Temperatures are falling below zero and are staying below normal, making frostbite a natural concern.
Most importantly for those who have to spend large amounts of time in the outdoors, but it still can be dangerous for those outside for brief periods of time.
Doctor Wolf Schynoll of Sacred Heart Hospital says people who think they may be getting frostbite should seek medical help.
"If your skin gets red, burning and stinging and then starts to go numb, you want to take some action," Dr. Schynoll said.
The easiest thing to prevent frostbite is to cover your skin and wearing clothes that keep from getting wet.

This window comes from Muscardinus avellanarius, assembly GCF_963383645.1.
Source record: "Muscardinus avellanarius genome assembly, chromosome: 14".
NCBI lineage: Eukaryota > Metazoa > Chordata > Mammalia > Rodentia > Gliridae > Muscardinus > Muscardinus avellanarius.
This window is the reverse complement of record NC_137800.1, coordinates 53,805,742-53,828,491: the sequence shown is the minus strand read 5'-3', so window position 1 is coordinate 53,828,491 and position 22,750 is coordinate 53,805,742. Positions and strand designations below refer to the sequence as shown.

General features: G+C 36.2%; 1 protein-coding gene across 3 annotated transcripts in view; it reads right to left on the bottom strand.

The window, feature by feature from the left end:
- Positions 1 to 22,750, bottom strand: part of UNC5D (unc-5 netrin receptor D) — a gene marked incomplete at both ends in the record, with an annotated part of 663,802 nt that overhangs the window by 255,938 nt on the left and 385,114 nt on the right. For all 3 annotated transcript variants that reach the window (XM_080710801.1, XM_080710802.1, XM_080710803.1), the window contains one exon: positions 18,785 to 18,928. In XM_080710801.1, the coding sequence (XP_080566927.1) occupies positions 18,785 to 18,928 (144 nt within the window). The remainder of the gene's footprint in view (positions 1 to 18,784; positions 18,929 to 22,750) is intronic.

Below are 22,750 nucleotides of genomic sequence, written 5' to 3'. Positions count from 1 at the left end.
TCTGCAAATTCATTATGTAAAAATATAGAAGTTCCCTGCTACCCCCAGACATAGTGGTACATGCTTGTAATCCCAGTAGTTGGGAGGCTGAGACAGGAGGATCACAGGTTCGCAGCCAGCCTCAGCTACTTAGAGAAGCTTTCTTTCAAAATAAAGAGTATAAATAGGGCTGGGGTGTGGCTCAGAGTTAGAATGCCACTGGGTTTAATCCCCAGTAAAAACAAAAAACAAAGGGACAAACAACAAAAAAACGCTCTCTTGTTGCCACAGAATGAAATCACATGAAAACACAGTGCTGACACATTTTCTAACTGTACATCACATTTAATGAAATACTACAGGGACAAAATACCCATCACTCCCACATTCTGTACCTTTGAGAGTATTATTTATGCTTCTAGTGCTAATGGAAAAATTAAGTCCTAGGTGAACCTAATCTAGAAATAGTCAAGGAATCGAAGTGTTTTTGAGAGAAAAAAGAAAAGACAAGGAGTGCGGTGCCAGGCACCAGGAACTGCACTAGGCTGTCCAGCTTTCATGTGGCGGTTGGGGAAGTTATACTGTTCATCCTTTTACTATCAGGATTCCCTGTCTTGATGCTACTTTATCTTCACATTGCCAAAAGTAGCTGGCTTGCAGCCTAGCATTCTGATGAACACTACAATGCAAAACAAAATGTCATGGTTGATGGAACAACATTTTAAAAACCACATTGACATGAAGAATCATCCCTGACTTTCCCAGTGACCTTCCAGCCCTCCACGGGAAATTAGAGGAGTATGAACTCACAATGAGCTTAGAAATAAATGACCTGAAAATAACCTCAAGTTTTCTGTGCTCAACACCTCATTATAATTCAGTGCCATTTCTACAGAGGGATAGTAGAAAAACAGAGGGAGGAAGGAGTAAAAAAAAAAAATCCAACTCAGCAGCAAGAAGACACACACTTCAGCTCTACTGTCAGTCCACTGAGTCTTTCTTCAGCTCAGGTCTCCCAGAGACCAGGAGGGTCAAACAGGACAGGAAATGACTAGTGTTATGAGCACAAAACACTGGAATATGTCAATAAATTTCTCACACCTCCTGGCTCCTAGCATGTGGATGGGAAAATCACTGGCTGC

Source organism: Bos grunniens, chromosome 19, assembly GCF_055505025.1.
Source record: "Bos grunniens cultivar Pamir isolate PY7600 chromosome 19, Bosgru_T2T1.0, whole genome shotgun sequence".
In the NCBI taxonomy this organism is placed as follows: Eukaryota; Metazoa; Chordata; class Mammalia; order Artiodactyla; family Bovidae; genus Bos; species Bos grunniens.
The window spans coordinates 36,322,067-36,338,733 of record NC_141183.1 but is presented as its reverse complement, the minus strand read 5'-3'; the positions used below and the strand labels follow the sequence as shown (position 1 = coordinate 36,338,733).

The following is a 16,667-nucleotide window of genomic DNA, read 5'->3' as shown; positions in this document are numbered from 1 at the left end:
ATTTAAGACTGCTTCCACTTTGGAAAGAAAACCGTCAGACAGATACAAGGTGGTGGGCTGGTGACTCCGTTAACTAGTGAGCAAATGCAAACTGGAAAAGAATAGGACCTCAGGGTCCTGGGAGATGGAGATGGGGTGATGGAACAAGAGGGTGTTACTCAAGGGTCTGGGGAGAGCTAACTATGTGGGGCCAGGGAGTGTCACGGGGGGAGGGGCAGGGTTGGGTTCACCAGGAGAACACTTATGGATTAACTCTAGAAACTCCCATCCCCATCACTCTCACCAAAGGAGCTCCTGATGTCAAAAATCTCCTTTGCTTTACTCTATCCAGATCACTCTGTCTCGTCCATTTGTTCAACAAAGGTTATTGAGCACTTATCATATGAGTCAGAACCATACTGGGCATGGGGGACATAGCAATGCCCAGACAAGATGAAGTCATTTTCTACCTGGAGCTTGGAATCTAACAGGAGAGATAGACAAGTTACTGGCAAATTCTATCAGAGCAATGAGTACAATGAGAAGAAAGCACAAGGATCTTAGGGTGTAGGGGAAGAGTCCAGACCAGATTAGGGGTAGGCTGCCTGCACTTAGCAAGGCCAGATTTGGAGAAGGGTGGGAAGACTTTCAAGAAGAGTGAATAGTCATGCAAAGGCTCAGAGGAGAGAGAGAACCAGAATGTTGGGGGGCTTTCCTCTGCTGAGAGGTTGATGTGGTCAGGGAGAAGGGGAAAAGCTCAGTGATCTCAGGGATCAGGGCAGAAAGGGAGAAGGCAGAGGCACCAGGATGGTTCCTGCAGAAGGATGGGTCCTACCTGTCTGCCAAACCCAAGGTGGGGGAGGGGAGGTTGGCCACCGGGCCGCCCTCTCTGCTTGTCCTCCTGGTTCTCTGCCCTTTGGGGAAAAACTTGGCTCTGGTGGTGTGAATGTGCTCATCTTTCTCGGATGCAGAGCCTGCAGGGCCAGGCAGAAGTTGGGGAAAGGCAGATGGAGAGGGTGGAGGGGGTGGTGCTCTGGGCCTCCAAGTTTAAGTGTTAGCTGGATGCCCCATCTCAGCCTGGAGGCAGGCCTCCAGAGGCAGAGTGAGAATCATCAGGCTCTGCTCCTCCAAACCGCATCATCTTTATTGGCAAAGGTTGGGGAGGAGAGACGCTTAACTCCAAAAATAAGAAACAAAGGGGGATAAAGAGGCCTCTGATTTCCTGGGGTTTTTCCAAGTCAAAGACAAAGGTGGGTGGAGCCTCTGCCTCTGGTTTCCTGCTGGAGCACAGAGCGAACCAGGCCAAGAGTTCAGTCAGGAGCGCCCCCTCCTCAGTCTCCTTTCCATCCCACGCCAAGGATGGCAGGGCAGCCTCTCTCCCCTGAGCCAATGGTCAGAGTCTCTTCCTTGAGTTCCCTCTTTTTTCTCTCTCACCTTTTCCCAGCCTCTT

Exposed and wet skin are the most susceptible areas to frostbite.
Doctor Schynoll adds that cold temperatures make frost bite a possibility, but it gets worse once it reaches a certain temperature.
"When it drops below ten degrees you are definitely in the zone for frost bite," Dr. Schynoll said.
The effects of frost bite are not pretty from heavy blistering, to black or swollen skin.
And once again the best way to prevent frostbite is by covering up.